Since 2011, authorities have imprisoned hundreds of dissidents — including top Shiite opposition leader Sheikh Ali Salman, who headed Al-Wefaq — and stripped many of their nationality.

Amnesty International said Friday it was “gravely concerned” by Bahrain’s suppression of political opposition

“Over the past two years, the crackdown in Bahrain has seen the political opposition detained, intimidated and silenced,” said Devin Kenney, the rights group’s Bahrain researcher, in a statement.

“We call on the authorities to stop this ongoing and escalating repression and to allow free expression of dissenting voices, including those who oppose the monarchy.”

Bahraini authorities accuse Shiite Iran of provoking unrest in the kingdom. Tehran denies the allegation.

Human rights groups have frequently said cases against activists in Bahrain — men and women, religious and secular — fail to meet the basic standards of fair trials.


The US and GCC’s twin strategies toward Iran

November 19, 2018

The US’ Iran strategy is finally out in public and a legitimate question has been raised as to whether the region’s key players, in particular the Gulf Cooperation Council (GCC), have a similar strategy or are they only reacting to the US’ moves?

I would argue that the GCC has had an Iran strategy in place for some time, the last articulation of which was agreed by the GCC ministers of defense, interior and foreign affairs in 2017, and endorsed by the GCC summit in April 2017. The GCC and US strategies are quite similar and their centerpiece is an enhanced GCC-US Strategic Partnership, established at the May 2016 Camp David summit of heads of state, and reconfirmed in the consequent GCC-US summits of 2016 and 2017.

By Abdel Aziz Aluwaisheg
Arab News

In the latest issue of Foreign Affairs magazine, US Secretary of State Mike Pompeo laid out the most detailed public articulation of the Trump administration’s strategy on confronting Iran. Pompeo outlined the “Trump doctrine,” which is that Iran is put on notice that the US will not allow its destabilizing activities to go unchecked, and is willing to use force to stop them. In addition, the Trump administration is pursuing a “maximum pressure” campaign designed to choke off revenues that the Iranian regime uses to fund violence throughout the region and to allow its agents to covertly plot around the world.

US Secretary of State Mike Pompeo. (Getty Images)

What are the most important elements of the GCC strategy toward Iran? The strategy starts by identifying the main sources of threats emanating from Iran: Military and asymmetric, as well as territorial, political, diplomatic, economic and environmental. The strategy addresses each group of threats, outlining the actions required to deal with them. Finally, the strategy includes a political process on how the confrontation could be defused.

While the GCC has been building its own defenses to stop Iran’s extraterritorial reach, it has also several times attempted to engage Iran diplomatically.

Abdel Aziz Aluwaisheg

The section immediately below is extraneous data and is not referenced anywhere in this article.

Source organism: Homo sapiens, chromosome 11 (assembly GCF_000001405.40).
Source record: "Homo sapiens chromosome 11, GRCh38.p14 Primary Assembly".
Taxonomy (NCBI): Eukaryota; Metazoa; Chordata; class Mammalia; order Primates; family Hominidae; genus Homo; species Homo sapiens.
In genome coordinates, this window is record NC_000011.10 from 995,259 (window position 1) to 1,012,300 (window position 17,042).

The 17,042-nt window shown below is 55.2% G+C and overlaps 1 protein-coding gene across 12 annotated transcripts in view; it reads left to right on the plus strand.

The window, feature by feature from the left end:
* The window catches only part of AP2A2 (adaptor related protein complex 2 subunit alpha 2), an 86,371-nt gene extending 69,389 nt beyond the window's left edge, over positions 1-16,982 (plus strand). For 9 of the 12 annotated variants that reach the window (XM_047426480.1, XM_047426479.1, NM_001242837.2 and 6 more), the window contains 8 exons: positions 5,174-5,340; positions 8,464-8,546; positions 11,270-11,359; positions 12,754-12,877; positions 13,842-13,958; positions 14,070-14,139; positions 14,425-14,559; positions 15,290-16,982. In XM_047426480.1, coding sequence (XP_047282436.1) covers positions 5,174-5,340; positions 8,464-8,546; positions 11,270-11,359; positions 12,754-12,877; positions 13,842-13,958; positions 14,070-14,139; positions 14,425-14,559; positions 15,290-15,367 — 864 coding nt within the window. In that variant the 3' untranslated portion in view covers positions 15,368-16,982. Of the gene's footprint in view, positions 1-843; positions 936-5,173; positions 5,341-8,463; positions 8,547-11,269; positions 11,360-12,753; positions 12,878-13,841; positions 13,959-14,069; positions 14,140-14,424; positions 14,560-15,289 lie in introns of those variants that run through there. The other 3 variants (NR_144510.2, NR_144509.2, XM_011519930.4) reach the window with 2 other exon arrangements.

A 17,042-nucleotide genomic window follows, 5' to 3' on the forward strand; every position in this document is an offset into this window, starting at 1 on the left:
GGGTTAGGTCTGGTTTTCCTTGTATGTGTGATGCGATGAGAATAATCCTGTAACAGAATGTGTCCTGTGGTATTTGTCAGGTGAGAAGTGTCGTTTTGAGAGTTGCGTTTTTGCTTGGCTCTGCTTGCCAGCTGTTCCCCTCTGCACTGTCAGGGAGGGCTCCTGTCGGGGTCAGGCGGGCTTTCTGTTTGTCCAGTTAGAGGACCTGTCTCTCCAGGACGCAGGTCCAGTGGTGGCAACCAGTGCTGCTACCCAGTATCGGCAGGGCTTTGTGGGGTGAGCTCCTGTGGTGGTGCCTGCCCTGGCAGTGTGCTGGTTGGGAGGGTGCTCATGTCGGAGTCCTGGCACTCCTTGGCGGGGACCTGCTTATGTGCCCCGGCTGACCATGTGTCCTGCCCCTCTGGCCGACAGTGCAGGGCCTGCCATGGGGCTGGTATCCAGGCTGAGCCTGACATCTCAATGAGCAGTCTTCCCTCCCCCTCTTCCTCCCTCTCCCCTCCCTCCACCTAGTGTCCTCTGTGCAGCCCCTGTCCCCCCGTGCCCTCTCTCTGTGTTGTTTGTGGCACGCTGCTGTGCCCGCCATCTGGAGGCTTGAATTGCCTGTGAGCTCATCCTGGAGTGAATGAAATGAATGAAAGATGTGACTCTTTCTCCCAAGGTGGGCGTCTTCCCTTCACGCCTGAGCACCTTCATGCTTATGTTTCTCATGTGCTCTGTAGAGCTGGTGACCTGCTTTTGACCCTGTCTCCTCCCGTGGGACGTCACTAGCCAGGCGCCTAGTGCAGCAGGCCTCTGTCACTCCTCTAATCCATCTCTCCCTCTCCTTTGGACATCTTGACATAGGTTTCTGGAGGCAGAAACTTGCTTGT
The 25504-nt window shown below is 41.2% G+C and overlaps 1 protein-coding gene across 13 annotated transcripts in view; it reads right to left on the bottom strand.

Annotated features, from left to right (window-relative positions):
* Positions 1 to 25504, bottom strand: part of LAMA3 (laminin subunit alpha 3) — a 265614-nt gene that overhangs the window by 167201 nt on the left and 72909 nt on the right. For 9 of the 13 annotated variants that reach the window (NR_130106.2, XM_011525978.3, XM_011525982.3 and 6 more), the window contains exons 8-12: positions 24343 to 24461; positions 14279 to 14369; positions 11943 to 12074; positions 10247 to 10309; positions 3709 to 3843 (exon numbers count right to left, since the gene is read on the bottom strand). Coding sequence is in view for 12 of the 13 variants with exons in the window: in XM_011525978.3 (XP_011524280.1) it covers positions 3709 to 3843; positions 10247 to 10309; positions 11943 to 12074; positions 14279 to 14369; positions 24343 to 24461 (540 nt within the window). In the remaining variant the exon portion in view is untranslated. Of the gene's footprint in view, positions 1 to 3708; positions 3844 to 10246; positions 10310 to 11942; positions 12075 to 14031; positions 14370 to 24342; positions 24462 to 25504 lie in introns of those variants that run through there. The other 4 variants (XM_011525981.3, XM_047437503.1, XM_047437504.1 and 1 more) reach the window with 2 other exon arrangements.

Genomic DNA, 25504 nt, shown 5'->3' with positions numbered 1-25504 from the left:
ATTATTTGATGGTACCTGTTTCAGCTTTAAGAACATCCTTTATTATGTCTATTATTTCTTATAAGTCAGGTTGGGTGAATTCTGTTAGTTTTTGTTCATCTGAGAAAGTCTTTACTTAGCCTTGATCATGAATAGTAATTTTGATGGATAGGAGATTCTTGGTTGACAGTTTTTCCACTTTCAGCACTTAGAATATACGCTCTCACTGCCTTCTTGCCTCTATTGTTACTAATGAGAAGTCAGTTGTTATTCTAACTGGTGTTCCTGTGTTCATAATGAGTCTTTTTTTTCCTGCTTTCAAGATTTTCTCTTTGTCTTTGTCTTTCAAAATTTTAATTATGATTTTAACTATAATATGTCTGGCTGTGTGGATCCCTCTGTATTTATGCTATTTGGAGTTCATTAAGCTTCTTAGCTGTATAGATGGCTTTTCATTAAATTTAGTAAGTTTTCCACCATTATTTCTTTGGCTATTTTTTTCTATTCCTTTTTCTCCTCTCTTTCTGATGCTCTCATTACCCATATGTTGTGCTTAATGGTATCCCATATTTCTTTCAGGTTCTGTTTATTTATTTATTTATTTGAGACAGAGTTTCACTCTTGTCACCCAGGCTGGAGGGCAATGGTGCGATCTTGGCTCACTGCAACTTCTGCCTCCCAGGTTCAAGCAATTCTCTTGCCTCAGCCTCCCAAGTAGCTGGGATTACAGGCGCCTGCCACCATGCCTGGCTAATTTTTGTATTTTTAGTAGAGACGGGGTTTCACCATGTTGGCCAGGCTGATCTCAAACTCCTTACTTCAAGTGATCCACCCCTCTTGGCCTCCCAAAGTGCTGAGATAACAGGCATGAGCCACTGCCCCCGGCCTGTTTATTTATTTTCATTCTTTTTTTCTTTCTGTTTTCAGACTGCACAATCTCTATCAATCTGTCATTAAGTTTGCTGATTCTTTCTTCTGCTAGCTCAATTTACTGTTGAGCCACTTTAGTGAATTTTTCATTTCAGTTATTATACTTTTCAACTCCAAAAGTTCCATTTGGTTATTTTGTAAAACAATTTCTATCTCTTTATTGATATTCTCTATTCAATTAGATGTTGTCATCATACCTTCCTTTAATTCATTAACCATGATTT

The military threats include nuclear, ballistic and conventional weapons. On Iran’s nuclear program, the GCC has expressed its support for the Trump administration in calling for a revamped deal that removes the so-called sunset clauses and establishes a more robust inspection system to ensure that it is and will remain a peaceful, non-military program.

On Iran’s ballistic missiles program, the GCC strategy calls for a strengthened international regime to supplement the restrictions outlined in UN Security Council Resolution 2231. At the same time, the GCC is building a ballistic missile defense shield in cooperation with the US.

And, finally, to face Iran’s conventional military threats, the GCC is enhancing its military capabilities in the air, on land and at sea, with considerable progress. It has built a unified military structure that includes all services. This process has been brought closer to completion with the recent appointment of Gen. Eid Al-Shalawi as commander of the GCC Unified Military Command — the first in the GCC’s 37-year history.

The most difficult part of confronting Iran is how to deal with its asymmetric threats, mainly its use of terrorism and sectarian strife to destabilize the region and beyond. On confronting Iranian-sponsored terrorism, the GCC and its partners, such as the US and the UK, have developed various tools to disrupt the work of terrorists supported by Iran, especially intercepting and weakening their funding through sanctions. To counter Iran’s sectarian speech and that of its proxies in the region — particularly in Yemen, Lebanon, Iraq and Syria — the GCC has established various centers to counter the terrorists’ messaging, which is used to recruit and radicalize young people.

Territorial threats include Iran’s occupation of three UAE islands (Greater and Lesser Tunb, and Abu Musa), as well as incursions into the GCC’s territorial seas, continental shelf and maritime economic zones, which are rich in oil and minerals.

Environmental threats include the risk of accidents in Iran’s nuclear reactors, especially the Bushehr nuclear plant, which came online a few years ago and is located near a major earthquake fault line. There have been close calls at the facility after some major earthquakes.